One of the unexpected outcomes of this journey is learning about a few new saints. Today I started a novena to the Sacred Heart of Jesus that Padre Pio recited daily. I have not had a strong devotion to this saint but others I know have. The couple who gave me the relic and prayer cards had a whole monastery of monks praying for me. Padre Pio was a man whose heart was like Christ’s. His soul was so inflamed with love for Jesus that he received the stigmata–the marks of Christ’s crucifixion–soon after his ordination. St. Francis of Assisi is the first recorded stigmatic and his role in my journey is dear to me too.

These men adored Jesus and their hearts were transformed. Francis in particular was a vessel of joy. Back to my reading of Brene Brown today: she stated that she thought that joy was the most difficult emotion to feel because it can be attached to a sense of foreboding that something will come and take that joy away. Even though both these saints suffered greatly they continued to be incredibly vulnerable and loving. They served as Christ would have. Padre Pio writes at one point of his embarrassment of bearing the stigmata but he asks only that his shame be taken away and not the painful wounds.

I sense more and more that I have some valuable lessons to yet integrate into my life as this experience of mine continues to unfold. On this Feast Day I look at these two saints who suffered the stigmata and continued to serve with unwavering love. I read Brene Brown and ponder at how vulnerable I make myself with sharing my news so publicly. I know people can criticize me and that the emotional exposure may bite me at some point. I trust that wherever God is leading, my humble task is simply to follow attentively. I want a heart like Christ’s. I want to love more purely, less judgmentally, and more wholeheartedly.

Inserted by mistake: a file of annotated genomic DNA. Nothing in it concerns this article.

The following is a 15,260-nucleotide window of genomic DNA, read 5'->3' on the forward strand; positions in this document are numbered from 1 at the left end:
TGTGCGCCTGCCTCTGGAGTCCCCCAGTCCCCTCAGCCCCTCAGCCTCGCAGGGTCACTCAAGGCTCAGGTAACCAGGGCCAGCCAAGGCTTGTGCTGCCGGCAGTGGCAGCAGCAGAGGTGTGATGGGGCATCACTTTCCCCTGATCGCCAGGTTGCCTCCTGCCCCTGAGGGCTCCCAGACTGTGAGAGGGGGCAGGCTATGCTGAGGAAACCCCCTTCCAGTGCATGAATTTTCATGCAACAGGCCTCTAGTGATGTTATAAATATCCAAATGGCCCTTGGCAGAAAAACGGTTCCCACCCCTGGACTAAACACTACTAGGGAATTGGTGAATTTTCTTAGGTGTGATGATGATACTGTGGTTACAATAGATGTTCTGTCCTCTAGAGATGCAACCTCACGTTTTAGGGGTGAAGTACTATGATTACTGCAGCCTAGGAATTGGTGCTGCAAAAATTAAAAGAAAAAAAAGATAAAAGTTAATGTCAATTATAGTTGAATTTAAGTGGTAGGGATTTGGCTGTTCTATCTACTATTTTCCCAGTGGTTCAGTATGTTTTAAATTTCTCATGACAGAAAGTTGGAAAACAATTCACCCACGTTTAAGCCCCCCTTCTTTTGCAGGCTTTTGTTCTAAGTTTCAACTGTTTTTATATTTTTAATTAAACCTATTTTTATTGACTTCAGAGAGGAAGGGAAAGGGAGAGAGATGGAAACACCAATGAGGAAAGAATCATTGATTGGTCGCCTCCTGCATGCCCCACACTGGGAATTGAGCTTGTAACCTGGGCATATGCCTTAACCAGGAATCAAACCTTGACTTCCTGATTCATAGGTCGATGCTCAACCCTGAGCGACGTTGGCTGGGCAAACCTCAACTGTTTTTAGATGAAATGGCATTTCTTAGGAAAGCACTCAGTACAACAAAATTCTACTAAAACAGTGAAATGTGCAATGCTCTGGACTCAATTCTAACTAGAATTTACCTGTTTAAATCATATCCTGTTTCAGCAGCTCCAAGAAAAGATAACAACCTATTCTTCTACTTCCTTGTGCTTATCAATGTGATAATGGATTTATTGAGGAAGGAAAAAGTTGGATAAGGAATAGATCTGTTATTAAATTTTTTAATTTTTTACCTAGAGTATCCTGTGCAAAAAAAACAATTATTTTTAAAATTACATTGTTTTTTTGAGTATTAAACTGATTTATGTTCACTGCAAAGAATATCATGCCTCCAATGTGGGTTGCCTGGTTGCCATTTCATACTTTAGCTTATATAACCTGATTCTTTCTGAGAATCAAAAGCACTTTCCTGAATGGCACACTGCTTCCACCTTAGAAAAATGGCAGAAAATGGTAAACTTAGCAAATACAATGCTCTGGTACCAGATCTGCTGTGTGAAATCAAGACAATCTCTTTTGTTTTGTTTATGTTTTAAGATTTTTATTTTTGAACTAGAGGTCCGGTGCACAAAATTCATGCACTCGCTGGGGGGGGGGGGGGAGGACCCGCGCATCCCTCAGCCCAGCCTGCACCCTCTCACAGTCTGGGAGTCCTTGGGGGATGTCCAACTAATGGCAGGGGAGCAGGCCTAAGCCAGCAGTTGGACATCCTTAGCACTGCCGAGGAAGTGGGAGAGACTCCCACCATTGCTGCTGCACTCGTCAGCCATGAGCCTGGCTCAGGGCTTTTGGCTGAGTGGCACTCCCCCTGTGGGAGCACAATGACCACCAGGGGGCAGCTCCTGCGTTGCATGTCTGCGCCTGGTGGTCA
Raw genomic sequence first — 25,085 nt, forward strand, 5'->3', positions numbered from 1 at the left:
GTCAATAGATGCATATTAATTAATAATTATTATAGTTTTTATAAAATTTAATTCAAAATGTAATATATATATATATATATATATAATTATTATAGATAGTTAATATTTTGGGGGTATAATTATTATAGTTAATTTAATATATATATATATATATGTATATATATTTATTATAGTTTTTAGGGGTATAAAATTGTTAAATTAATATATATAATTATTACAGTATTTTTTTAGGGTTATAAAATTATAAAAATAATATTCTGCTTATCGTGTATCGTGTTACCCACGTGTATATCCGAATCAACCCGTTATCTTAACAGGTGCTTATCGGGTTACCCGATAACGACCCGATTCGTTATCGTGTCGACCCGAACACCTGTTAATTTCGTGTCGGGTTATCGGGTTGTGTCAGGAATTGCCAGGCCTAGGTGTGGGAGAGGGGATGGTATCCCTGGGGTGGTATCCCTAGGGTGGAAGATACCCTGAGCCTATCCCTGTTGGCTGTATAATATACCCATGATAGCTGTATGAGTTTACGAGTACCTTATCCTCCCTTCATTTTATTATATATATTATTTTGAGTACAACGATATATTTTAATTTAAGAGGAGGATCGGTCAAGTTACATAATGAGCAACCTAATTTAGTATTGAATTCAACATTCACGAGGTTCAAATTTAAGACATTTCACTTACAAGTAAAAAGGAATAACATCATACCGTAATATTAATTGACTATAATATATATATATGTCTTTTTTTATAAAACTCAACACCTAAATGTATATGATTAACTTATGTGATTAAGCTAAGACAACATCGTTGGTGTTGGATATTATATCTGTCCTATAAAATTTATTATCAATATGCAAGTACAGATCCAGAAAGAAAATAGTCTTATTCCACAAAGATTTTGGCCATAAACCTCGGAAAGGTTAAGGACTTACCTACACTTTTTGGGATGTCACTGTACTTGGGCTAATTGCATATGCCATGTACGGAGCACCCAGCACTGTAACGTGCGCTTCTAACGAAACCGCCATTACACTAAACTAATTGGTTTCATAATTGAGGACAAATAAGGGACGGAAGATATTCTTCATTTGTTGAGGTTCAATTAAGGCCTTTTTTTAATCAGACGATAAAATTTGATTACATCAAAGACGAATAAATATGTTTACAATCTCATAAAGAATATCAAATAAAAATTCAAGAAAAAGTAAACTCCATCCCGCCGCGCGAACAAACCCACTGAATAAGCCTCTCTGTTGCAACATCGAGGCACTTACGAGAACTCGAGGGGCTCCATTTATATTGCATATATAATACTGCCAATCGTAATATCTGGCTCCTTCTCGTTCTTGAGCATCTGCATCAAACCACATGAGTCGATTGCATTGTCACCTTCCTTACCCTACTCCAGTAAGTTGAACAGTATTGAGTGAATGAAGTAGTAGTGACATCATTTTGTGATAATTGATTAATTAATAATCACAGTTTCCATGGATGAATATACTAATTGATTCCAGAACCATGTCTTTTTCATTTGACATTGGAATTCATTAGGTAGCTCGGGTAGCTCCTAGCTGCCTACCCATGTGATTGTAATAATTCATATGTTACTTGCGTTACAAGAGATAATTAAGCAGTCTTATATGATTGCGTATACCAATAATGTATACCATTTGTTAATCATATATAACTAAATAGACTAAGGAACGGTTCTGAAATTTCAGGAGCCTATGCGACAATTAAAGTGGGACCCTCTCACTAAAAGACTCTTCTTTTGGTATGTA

I had a beautiful video message from my goddaughter’s family in Nairobi when I returned home from mass. One of the girls (I am not 100% sure if it was my dear goddaughter or her younger sister) poked her head into the screen and said,” I love you very much. I miss you very much. I want you to come to my house right now!” This child’s words echo Christ’s to Zacchaeus about coming to his house this very day. Her love is pure and vulnerable. She does not care if her house is a shamble or if she is not ready to receive me. She focuses on the better thing–on her deep and uncomplicated love for me.

What about your heart? How does it love? Who does it have as a role model in a world that would prefer us to stay closed and comfortably safe?

Peace,

Suzanne

About sstyves

A Canadian prairie girl rooted in Ignatian spirituality, I seek God in all things. Whether I catch a glimpse of the Divine and delight in its presence in nature or in the beauty of an encounter with someone, I am ever so grateful that I can recognize the Creator. I greet each new day with hope and happiness, expecting blessings and miracles because I am created to praise, love and serve God. This blog is one way of realizing that through my writings, prayers, and photography. To God be the Glory!